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Tuesday, 24 April 2018
A FORMER car dealer has been ordered to stop living at a former pub.
Graham Granaski, 67, has lost an appeal against an enforcement notice issued by South Oxfordshire District Council because he was using the Lamb Inn in Satwell as a home without planning permission.
The decision by a planning inspector means he must stop living there or will face further action to evict him.
It comes nine months after Mr Granaski was convicted of careless driving after crashing into another car and fleeing the scene.
He bought the pub in 2013 from the previous owners, who included TV chef Antony Worrall Thompson, proprietor of the Greyhound pub in Peppard.
It had been closed after two former owners went bankrupt.
The pub had fallen into disrepair and Mr Granaski submitted several planning applications for building work, including new rooms to let, a new kitchen and a landlord’s flat.
These were all turned down by the district council and then on appeal.
In 2013, the council investigated claims by residents that Mr Granaski was using the pub car park to store and sell used cars under the name Highland Cars.
He said he needed somewhere to store and sell the cars after selling his old business premises in order to buy the pub.
When the council began enforcement action Mr Granaski stopped selling cars from the site.
However, it then began investigating claims that he was using the pub as an unauthorised dwelling.
In 2015, Mr Granaski applied for planning permission to change the use of the property to residential, saying he could not run the pub as a viable business without substantial changes, including drainage improvements.
This application was also refused and when he appealed, the planning inspector supported the council’s decision, saying the plans would result in the “unacceptable loss of an essential community facility”.
A new enforcement notice was served in January last year. In his appeal, Mr Granaski claimed he had been living at the pub for four years before the enforcement notice, which meant he was exempt from enforcement action.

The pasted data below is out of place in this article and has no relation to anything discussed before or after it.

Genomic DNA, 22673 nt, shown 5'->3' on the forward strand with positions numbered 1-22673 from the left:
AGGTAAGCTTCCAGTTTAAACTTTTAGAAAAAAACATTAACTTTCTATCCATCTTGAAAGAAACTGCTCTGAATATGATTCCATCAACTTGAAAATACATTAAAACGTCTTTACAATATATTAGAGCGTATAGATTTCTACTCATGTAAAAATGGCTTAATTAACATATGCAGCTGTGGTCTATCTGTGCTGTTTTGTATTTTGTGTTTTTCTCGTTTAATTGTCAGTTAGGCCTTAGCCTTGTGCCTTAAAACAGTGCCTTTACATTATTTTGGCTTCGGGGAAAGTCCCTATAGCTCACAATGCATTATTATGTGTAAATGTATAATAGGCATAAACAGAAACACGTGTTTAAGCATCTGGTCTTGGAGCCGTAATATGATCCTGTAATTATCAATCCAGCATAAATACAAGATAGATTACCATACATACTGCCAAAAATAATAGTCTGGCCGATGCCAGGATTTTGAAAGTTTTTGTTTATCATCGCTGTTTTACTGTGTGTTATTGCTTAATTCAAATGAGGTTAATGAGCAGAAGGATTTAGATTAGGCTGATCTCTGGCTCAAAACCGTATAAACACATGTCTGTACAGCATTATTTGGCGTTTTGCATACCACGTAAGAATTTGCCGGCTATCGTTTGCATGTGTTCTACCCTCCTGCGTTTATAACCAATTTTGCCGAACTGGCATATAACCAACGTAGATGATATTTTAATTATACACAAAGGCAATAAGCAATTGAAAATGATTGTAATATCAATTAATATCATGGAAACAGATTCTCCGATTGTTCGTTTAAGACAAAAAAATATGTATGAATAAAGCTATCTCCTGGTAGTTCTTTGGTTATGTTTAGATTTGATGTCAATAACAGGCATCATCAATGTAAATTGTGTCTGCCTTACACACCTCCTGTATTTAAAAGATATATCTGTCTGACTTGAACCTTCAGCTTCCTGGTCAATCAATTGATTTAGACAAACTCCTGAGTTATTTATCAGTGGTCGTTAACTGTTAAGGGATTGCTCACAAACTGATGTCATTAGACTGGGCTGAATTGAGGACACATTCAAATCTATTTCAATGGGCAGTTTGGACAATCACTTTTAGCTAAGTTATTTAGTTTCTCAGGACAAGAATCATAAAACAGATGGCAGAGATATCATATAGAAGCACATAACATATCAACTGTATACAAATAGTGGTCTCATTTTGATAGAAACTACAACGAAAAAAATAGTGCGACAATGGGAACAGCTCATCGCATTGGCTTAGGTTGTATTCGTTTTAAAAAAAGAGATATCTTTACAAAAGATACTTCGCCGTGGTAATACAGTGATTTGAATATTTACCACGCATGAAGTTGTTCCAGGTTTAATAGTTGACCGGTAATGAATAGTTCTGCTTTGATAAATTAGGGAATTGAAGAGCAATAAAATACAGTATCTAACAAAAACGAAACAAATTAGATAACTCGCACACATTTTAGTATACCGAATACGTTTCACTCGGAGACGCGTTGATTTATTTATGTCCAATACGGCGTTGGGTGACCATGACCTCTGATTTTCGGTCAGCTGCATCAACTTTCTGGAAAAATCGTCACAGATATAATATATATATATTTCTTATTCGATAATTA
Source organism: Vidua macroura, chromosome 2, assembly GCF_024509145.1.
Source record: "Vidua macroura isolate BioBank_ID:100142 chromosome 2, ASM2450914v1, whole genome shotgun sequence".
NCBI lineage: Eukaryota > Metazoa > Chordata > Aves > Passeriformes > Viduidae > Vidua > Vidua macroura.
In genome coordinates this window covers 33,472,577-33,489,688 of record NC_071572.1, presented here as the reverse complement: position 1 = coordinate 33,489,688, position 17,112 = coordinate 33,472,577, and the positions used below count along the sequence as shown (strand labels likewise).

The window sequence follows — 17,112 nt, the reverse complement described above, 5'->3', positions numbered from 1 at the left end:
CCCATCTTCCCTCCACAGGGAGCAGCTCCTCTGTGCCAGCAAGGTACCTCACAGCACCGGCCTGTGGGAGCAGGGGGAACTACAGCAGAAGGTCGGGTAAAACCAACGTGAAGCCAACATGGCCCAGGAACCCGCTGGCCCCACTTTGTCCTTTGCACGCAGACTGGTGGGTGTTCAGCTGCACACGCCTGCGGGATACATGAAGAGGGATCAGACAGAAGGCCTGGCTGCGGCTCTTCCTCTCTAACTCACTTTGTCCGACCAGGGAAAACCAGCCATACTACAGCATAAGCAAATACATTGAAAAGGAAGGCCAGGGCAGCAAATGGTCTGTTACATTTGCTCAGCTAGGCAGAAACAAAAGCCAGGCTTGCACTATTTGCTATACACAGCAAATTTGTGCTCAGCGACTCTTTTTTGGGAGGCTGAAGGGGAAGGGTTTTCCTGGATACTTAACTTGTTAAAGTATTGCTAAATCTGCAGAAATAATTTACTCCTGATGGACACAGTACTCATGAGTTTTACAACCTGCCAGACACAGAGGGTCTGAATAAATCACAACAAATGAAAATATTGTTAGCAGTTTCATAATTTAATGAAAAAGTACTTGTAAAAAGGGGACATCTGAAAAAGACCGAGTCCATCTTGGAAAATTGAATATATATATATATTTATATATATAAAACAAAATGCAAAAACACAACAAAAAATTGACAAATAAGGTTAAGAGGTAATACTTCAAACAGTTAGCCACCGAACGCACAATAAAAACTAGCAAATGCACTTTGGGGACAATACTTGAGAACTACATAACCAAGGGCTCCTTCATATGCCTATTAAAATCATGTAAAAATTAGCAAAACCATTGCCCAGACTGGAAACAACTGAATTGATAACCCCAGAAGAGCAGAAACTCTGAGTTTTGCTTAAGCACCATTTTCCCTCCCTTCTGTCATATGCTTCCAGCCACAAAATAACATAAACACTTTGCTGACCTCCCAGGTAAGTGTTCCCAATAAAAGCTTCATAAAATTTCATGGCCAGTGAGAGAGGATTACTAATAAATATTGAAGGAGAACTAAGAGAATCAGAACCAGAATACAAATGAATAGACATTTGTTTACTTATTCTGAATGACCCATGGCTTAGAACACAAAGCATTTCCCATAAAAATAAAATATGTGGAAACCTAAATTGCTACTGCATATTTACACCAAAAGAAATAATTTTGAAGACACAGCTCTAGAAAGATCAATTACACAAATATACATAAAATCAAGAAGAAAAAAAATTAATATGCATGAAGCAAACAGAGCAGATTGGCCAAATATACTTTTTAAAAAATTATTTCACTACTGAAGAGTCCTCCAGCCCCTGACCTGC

A letter from the previous owners said that he had been allowed access to the pub from December 12, 2012, while his purchase was being completed.
The council said that supporting documents with Mr Granaski’s previous applications did not mention that the property was being lived in and his 2015 application for change of use stated that the residential use of the pub had not yet started.
The council also claimed that he had behaved aggressively towards enforcement officers when they visited the pub, recording them on his mobile phone, and on several occasions they suspected him of being drunk.
In her decision, inspector Hilda Higenbottam said: “The evidence of when the appellant started to occupy the public house building for a residential use is, in my view, imprecise and ambiguous.
“Documentary evidence and contemporaneous written material does not support, and at times conflicts with, the oral evidence in relation to the first occupation of public house building for a solely residential use. However, it is clear that the appellant currently occupies the public house building for a residential use and the remainder of the planning unit is ancillary to that use.”
Mrs Higenbottam said the enforcement notice for storing cars at the site interrupted the use of the pub as a residential unit, meaning the four- year period began again when the notice was complied with.
She said: “Even if the appellant did start to use the public house for a solely residential use before his purchase of the appeal site, the use of the car park area for the use alleged in the 2014 notice interrupted any possible four-year continuous use period of the planning unit for residential use. As such, a new chapter in the planning history started when the car use began.
“Subsequently, the car use ceased and the use of the planning unit became solely residential.”
• In April 2016, Mr Granaski left Matthew Webb badly injured in a crash on the B481 at Peppard. He was later banned from driving for 15 months, fined £1,000 and ordered to pay costs of £775. Mr Granaski had two previous convictions for driving offences.
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